You've had a bit of experience now with getting investors and other funding on board. Do you have any advice for our listeners when it comes to successfully getting finance as a social entrepreneur? [13:46]

To be honest I only had the first thing I ever did which was the investor event that I went to. I went there with a really really vague pitch. They were asking me financial questions and I had no idea what they were talking about. Later on I had to Google all of the words that they said.

So I think when approaching investors you have a very clear, concise, specific pitch and therefore need to have a very clear, concise, specific idea. Investors don't like to fill in the gaps, they want to know everything, and they want to know it very quickly.

When it comes to funding they want to know that you've piloted the project, that there is going to be a demand for your project or your product and they want to be able to fit into your business straight away.

You've got to be able to show them that your product is successful even if you've only done a few market stands and people are buying your product and really excited about it. Customer feedback, they want to know what other people think. They don't want to guess, they want to know.

Obviously it's a risk for them to give you money because you're essentially, in the broader scheme of things, quite unknown, and so they want to see that you have got over yourself, you've got away from your self-doubt, and that you've got a good grip on what you're doing. If they can see that confidence and clarity and see that by giving you money it's going to be starting quickly, that it will move quickly towards making a profit and they are getting in return on their investment. Then I think you're onto a winner.

Yeah. Very interesting perspective. Are there any particular tools which you've used along the way that you'd recommend to the listeners which have proven to be invaluable to you? [15:40]

Not really. I know, I wish I had the golden ticket. I'll be honest I've done so many programs, read so many books, gone through so many different techniques and this and that. I just find it all a bit commercial. Everyone's trying to sell their product or flog that it's a golden ticket.

I just think follow what feels good. If you need support then go to people who have made mistakes and successes. Have a mentor who is just real, someone who is authentic and somebody who will tell you that it's not all sunshine and daisies.

When you go to them saying 'oh this is so hard' and they go 'yeah it's hard, what did you think?'. You just need somebody who can be really raw and really honest. Also be as gentle as you can on your self.

Don't compare yourself to other people, just walk your path.

The best thing that I learned when I studied life coaching was that I just really understood that in order for me to succeed I just had to look at my life with a lot of intention and see what was working and why it was working and do more of that.


I think everyone just needs to have a microscope over their own lives, over their own business, see what's working for them and do more of that. Figure out what works and do more of it.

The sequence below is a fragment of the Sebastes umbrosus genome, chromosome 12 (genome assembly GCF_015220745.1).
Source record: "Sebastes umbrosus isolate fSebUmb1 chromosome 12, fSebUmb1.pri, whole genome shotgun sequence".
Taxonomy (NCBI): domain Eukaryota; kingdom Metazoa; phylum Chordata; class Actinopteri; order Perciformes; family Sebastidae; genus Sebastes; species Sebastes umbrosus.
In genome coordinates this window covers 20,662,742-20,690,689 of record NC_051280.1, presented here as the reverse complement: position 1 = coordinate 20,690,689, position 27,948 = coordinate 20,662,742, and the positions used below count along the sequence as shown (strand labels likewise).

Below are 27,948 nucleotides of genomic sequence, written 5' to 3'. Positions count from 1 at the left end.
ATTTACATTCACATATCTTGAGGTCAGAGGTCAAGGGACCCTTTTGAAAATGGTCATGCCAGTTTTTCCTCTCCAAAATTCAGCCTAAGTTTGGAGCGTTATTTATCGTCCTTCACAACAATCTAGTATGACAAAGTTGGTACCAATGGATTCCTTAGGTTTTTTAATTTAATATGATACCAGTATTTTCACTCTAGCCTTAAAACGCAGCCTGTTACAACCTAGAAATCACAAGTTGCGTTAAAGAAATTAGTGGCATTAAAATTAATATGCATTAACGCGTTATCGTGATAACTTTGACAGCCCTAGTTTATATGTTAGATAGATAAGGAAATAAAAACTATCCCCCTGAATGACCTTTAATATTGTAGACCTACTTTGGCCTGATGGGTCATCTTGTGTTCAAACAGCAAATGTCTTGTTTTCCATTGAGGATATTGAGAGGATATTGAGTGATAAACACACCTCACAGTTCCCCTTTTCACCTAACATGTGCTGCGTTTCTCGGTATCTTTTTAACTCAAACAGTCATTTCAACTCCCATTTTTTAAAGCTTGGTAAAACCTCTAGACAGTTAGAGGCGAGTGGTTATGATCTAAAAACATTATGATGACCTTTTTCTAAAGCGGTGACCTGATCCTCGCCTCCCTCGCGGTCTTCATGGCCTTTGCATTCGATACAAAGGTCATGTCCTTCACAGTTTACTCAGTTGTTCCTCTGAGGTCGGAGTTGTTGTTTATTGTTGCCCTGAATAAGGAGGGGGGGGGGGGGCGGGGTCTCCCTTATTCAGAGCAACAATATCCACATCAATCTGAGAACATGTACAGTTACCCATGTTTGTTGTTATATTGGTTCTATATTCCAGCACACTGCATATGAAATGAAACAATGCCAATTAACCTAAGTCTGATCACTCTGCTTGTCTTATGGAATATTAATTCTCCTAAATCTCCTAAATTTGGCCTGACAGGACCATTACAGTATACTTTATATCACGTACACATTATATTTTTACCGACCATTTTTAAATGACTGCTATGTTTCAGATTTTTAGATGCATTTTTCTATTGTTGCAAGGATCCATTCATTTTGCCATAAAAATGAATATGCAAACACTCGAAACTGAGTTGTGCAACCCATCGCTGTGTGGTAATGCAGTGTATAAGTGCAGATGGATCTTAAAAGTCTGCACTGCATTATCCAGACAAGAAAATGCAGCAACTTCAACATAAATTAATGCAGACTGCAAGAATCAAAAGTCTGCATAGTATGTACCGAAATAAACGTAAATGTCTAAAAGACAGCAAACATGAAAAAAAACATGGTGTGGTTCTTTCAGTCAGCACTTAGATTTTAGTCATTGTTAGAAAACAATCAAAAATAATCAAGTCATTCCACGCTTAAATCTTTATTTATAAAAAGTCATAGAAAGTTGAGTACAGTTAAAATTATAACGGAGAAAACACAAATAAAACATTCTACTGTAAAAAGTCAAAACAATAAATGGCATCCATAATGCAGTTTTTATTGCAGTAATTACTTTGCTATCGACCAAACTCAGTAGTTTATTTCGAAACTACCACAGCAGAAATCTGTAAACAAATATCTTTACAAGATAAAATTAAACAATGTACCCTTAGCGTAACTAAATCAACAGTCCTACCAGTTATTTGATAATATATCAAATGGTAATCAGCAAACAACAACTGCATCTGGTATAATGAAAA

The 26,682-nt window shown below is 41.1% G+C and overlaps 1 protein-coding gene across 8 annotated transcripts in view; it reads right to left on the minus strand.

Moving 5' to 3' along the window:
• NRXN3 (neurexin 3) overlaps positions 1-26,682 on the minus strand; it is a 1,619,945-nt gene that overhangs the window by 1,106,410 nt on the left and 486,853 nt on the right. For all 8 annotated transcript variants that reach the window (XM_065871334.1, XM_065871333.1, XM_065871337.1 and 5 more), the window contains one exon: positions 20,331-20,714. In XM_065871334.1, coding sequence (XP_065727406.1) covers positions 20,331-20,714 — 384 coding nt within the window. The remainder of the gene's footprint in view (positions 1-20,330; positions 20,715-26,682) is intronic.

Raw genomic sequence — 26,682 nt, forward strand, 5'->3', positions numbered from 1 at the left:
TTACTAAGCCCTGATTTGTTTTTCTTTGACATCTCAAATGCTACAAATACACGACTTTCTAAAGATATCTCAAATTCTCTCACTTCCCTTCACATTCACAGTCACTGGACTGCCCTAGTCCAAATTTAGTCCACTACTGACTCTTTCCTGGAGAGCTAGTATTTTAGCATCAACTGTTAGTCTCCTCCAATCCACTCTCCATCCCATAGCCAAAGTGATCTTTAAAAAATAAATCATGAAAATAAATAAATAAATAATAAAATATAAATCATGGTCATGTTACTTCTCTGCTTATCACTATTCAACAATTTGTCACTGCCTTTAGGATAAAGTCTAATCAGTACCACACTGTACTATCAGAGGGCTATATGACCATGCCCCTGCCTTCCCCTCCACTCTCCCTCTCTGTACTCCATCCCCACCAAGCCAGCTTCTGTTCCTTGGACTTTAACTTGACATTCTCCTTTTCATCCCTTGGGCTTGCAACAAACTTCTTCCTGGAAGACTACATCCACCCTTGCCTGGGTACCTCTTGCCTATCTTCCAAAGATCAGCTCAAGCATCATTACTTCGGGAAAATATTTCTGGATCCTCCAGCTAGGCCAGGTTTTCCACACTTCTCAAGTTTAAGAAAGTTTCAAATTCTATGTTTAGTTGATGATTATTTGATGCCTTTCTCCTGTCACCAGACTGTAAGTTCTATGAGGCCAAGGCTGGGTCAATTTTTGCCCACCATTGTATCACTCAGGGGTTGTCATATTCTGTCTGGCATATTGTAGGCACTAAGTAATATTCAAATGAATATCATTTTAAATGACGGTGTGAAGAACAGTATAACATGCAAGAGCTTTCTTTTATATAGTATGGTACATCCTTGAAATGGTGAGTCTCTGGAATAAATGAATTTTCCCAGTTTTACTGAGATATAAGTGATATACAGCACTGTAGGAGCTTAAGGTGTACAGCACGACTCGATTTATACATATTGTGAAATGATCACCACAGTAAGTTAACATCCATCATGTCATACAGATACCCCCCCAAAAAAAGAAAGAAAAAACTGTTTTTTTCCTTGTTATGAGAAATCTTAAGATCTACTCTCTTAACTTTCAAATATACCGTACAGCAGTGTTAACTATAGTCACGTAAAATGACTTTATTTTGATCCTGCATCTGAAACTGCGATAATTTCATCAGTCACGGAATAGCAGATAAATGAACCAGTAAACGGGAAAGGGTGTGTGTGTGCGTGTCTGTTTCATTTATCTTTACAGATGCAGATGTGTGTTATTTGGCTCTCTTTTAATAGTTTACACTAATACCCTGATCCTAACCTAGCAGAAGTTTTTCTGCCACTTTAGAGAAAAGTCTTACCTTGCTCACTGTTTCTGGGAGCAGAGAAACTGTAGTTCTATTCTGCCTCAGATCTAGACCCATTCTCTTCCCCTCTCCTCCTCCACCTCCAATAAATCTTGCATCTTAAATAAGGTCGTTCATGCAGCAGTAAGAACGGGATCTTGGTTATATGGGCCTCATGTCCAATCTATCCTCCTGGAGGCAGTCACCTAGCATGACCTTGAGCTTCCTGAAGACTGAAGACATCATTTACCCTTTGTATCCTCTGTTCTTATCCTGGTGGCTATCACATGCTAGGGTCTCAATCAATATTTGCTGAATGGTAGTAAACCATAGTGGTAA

Sounds like we could all be a bit more reflective maybe. So what do you believe are the fundamental ingredients for building a successful organisation that creates a positive social impact? [18:17]      

You have to be connected to what you're doing. It has to sing to what you're interested in such as your fundamental or core values. You can't just create something that you think people want. You have to create what you want to see in the world. Everything else you'll learn along the way. I had my core values before I thought of EcoBling and I could express my core values in multiple different ways which I think is a really healthy approach to have. That way if EcoBling didn't work for whatever reason my core values are still there I'll just go find another way to express them.

Businesses do fail and one day EcoBling might not be trendy anymore and I have to not get my identity and my sense of self worth entrapped in that.

I have to treat it as the tool and the business that it is and know that my core belief and values can be expressed in multiple ways. You never know, I might think of an idea in a month that can be even more successful and still express those same values.         

That's a really positive way of looking at it, it's nice.     

I think so, yeah.

To finish off. Are there any good reads that you could recommend for our listeners? [19:59]   

Impact Boom! Not really, no. Read as much as you can, learn as much as you can but read it with a grain of salt. Like I said you can absorb as much information as the world can offer, it doesn't mean you should take it all.

Your business is unique, you are unique, your target audience is unique. You have to find what works for you. So read everything, read anything but at the end of the day sit down and examine what's working for you and then you'll write your own manual.


You can contact Katie on LinkedIn, Facebook or Twitter. Please feel free to leave comments below.